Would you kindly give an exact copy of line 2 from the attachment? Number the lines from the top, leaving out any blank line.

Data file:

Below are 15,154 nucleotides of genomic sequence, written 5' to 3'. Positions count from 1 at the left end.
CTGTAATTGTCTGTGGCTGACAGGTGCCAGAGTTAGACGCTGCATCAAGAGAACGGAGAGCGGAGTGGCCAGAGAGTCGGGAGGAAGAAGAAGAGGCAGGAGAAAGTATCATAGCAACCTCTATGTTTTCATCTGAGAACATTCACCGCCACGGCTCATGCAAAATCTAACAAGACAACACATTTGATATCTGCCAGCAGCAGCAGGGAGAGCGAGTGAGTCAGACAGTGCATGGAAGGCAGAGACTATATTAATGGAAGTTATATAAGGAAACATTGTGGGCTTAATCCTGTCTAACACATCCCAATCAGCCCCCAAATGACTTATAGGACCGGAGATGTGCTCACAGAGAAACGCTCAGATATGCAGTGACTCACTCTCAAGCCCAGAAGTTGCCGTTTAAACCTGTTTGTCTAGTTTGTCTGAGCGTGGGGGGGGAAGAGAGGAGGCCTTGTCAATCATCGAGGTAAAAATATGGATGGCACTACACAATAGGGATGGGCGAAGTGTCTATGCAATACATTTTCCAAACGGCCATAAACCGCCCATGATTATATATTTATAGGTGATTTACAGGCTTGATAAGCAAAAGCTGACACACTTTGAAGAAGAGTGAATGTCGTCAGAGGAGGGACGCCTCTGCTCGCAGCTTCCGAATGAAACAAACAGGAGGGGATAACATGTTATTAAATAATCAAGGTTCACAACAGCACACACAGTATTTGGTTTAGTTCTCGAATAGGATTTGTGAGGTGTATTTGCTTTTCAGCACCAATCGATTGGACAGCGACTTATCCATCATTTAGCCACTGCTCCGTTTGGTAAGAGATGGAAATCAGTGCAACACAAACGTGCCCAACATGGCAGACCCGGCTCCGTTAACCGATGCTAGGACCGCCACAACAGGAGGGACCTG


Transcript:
CTGTAATTGTCTGTGGCTGACAGGTGCCAGAGTTAGACGCTGCATCAAGAGAACGGAGAGCGGAGTGGCCAGAGAGTCGGGAGGAAGAAGAAGAGGCAGGAGAAAGTATCATAGCAACCTCTATGTTTTCATCTGAGAACATTCACCGCCACGGCTCATGCAAAATCTAACAAGACAACACATTTGATATCTGCCAGCAGCAGCAGGGAGAGCGAGTGAGTCAGACAGTGCATGGAAGGCAGAGACTATATTAATGGAAGTTATATAAGGAAACATTGTGGGCTTAATCCTGTCTAACACATCCCAATCAGCCCCCAAATGACTTATAGGACCGGAGATGTGCTCACAGAGAAACGCTCAGATATGCAGTGACTCACTCTCAAGCCCAGAAGTTGCCGTTTAAACCTGTTTGTCTAGTTTGTCTGAGCGTGGGGGGGGAAGAGAGGAGGCCTTGTCAATCATCGAGGTAAAAATATGGATGGCACTACACAATAGGGATGGGCGAAGTGTCTATGCAATACATTTTCCAAACGGCCATAAACCGCCCATGATTATATATTTATAGGTGATTTACAGGCTTGATAAGCAAAAGCTGACACACTTTGAAGAAGAGTGAATGTCGTCAGAGGAGGGACGCCTCTGCTCGCAGCTTCCGAATGAAACAAACAGGAGGGGATAACATGTTATTAAATAATCAAGGTTCACAACAGCACACACAGTATTTGGTTTAGTTCTCGAATAGGATTTGTGAGGTGTATTTGCTTTTCAGCACCAATCGATTGGACAGCGACTTATCCATCATTTAGCCACTGCTCCGTTTGGTAAGAGATGGAAATCAGTGCAACACAAACGTGCCCAACATGGCAGACCCGGCTCCGTTAACCGATGCTAGGACCGCCACAACAGGAGGGACCTG